H3: Envi group condemns EO, says it must be revoked
MANILA (UPDATE)— President Rodrigo Duterte has signed an executive order to include nuclear power in the country's energy mix, as authorities prepare for the phasing out of coal-fired power plants and after earlier efforts failed due to safety concerns.
The order, signed on Feb. 28 and made public on Thursday, could be a major milestone for the country's energy sector which suffers regular power outages and high prices but will concern opponents of the move.
Signed just 3 months before Duterte ends his single 6-year term, the order also directs an inter-agency panel the president created in 2020 to look into the viability of reopening the mothballed Bataan Nuclear Power Plant (BNPP).
"The national government commits to the introduction of nuclear power energy into the state's energy mix for power generation," the order stated.
Despite public concerns over safety, Energy Secretary Alfonso Cusi has passionately advocated for nuclear power, which he said could be the answer to the twin problems of precarious supply and high electricity prices.
Taking into consideration the experience of developed economies, Duterte said nuclear power would be tapped as a viable alternative baseload power source as the Philippines seeks to retire coal plants in line with its commitment to help limit climate change.
Greenpeace: EO must be revoked
Greenpeace, one of the groups in the country vocal against the use of nuclear energy, in a statement described the EO as a "desperate and misguided" move which does not represent the interest of Filipinos.
Campaigner Khevin Yu said nuclear energy "is the most dangerous and most expensive source of electricity" which comes as the country battles the COVID-19 pandemic and increasing debt.
“The signing of this EO and Sec Cusi’s continued peddling of the interests of the nuclear industry is a blatant disregard of the people’s call for a concrete, sustainable, and safe solution to the energy crisis through renewable energy," Yu said.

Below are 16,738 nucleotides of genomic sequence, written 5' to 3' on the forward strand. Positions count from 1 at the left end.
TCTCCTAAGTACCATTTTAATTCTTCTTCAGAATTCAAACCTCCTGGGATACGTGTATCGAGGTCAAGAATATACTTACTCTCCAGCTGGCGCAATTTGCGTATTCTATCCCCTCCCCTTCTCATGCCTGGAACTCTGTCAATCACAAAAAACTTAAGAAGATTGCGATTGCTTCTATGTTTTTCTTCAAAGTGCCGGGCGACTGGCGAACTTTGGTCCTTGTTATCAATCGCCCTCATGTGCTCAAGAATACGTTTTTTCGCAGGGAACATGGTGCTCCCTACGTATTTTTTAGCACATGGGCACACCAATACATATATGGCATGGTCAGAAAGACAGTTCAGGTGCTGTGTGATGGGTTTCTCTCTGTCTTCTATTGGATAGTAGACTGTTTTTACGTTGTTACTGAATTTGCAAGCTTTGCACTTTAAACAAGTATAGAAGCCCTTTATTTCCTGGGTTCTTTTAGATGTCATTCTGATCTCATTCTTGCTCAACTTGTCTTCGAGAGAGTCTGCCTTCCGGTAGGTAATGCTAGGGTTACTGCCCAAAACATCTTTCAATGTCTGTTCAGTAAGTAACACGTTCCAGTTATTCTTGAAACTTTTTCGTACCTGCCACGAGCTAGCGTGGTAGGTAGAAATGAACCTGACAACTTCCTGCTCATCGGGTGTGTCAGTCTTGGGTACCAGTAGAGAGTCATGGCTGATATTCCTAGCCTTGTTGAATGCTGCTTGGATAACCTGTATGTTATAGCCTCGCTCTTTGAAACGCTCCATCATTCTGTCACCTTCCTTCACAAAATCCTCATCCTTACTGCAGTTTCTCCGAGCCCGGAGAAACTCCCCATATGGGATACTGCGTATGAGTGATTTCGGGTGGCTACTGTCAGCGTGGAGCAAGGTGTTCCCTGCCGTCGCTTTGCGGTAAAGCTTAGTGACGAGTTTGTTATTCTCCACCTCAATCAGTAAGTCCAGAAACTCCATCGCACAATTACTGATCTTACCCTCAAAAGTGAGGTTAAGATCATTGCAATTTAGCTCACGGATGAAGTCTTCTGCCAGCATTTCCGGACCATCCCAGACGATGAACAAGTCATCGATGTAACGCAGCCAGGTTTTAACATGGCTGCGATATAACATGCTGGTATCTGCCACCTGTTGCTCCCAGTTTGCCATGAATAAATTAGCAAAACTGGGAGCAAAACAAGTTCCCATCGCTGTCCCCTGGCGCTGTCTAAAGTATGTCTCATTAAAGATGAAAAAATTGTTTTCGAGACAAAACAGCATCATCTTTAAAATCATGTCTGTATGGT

"We are calling on the next administration to ensure that their first order of business is to scrap the so-called nuclear option once and for all," he added.
Greenpeace emphasized that the pursuit to nuclear is expensive and impractical due to the high cost of construction and operation of nuclear plants, and the "enormous" price of radioactive fuel storage and its management.
The issuance of the EO came as the United Nation's released a report saying climate change is impacting the world far faster than scientists had anticipated.
The report noted that green agenda and a strong political commitment are needed to solve the climate crisis, Greenpeace pointed out.
"Instead of responding with urgency, the government is exposing us to greater risks," the group said.
Previous attempts to pursue nuclear energy in the Philippines failed due to safety concerns, but central to the new plan is the revival of the BNPP, built during the rule of the dictator Ferdinand Marcos.
Built in 1976 in response to an energy crisis, and completed in 1984, the government mothballed it 2 years later following Marcos' ouster and the deadly Chernobyl nuclear disaster.
Since 2009, the BNPP has been opened as a tourist attraction for a fee, helping defray the cost of maintaining it.
The late dictator's son, Ferdinand Marco Jr, who is currently the front-runner in the May presidential election, has said he plans to "revisit" the BNPP project, local media has reported.